Healtheon Corp. and WebMD, both vendors at the e-Healthcare World show, are trying to further reinforce the doctor-patient relationship through their planned merger, announced May 19. Although it wasn't discussed publicly during the show, the deal would combine Santa Clara, Calif.-based Healtheon's Web-based services for doctors, hospitals and payers with Atlanta-based WebMD's Internet services for doctors and patients. The merger is expected to close by year-end.
Healtheon went public in February, and WebMD has only existed since September. However, both companies received huge early boosts from high-profile financiers and are considered the lead dogs in the race to go online.
Hoping to solidify its online position, Portland, Ore.-based MedicaLogic appeared at the e-Healthcare World show pitching its conversion into an Internet company from an office-based system producer. The company is spending $100 million to convert its office-based system, currently used by 7,000 physicians, into an Internet-based system.
One change in the MedicaLogic product includes a link to allow patients to use the Internet to view their own medical records, an idea other companies also areb pitching as Congress debates online medical record privacy.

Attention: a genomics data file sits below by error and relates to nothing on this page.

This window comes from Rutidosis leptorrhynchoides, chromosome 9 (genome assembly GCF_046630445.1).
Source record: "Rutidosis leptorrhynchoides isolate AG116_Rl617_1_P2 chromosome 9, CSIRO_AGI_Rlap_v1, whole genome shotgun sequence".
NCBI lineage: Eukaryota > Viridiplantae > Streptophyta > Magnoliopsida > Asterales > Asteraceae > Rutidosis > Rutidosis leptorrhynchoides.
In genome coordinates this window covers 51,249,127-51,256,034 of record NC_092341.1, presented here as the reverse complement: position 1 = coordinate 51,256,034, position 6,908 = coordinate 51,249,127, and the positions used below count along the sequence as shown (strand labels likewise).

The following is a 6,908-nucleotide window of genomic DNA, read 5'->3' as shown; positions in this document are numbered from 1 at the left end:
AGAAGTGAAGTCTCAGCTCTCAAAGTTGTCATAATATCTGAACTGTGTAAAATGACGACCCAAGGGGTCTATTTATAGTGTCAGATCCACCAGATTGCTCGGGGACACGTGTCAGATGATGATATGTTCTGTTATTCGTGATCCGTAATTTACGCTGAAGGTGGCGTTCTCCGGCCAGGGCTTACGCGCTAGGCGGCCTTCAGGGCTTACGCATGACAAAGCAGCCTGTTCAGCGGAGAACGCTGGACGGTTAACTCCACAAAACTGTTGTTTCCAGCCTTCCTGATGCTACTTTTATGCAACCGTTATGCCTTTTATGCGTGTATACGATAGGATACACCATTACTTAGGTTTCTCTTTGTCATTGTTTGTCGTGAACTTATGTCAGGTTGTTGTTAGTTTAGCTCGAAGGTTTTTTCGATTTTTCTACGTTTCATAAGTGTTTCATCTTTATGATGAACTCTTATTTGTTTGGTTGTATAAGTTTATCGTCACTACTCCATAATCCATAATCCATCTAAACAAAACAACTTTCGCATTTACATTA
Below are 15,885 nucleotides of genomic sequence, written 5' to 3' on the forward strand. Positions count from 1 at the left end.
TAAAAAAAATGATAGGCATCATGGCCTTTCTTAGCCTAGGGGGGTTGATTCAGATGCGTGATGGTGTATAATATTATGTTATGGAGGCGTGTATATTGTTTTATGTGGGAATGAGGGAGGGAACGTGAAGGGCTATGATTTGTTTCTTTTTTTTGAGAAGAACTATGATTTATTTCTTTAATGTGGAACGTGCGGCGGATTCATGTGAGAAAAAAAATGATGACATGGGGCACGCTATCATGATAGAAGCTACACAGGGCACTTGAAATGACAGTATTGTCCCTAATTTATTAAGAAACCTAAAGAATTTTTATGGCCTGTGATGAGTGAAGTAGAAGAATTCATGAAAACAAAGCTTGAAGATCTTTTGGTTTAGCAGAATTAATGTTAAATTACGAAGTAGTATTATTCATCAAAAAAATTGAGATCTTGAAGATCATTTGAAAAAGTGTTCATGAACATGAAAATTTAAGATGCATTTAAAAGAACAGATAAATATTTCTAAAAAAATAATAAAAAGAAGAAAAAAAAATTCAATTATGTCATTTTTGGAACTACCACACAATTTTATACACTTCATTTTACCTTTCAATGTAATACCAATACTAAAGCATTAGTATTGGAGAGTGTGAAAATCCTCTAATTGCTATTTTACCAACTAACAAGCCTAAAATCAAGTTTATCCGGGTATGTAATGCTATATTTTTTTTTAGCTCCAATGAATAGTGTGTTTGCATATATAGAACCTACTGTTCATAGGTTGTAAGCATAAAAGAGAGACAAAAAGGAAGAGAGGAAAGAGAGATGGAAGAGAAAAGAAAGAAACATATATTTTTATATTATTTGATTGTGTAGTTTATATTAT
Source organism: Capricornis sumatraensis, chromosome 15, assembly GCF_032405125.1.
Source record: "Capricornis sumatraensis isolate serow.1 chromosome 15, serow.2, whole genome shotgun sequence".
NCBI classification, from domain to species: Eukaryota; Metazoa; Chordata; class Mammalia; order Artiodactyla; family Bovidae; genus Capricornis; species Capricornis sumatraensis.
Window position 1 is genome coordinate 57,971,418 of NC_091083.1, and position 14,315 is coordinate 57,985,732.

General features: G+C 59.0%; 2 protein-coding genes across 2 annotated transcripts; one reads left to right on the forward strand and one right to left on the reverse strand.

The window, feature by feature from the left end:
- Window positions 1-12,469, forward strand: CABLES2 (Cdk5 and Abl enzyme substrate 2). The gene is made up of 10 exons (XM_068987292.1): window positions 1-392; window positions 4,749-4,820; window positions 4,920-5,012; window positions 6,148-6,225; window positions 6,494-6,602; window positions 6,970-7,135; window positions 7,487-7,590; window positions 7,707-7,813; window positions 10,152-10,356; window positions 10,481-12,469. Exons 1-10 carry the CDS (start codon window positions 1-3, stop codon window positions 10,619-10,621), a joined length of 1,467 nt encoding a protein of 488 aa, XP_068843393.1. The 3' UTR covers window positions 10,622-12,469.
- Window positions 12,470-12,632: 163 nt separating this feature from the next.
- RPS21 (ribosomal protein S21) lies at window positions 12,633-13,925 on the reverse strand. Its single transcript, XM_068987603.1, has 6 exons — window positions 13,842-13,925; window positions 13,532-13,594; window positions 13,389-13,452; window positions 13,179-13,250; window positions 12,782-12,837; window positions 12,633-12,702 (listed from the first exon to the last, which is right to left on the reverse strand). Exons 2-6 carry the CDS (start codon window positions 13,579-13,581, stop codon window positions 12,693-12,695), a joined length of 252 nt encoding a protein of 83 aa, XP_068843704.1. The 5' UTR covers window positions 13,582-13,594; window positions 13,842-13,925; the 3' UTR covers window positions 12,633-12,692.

"What we realized is that the patient can benefit more than anyone else from this information," says Mark Leavitt, M.D., MedicaLogic's chief executive officer. "It will intensify, and in some cases reconstruct, the relationship between the patient and the physician."
While some vendors and speakers sold the idea of Internet technology being as touchy-feely as an office visit, others espoused the notion that, if nothing else, the technology would make a physician practice cheaper to operate.
Terry Lee, president of Dallas-based Claimsnet.com, says his company can electronically process a claim for 35 cents to 50 cents, compared with $1 for a paper claim, and reduce the turnaround period to between seven and 21 days from between 60 and 90 days. Claimsnet.com says it had 2,000 physician customers at the end of March, which is twice as many as it had three months earlier.
But McGeady says the Internet is so necessary that questioning its return on investment is like "asking the ROI of electricity."
Leavitt says Net-savvy medical students and younger physicians already feel that way. As for other doctors, McGeady's statement may be just another example of a believer's hyperbole.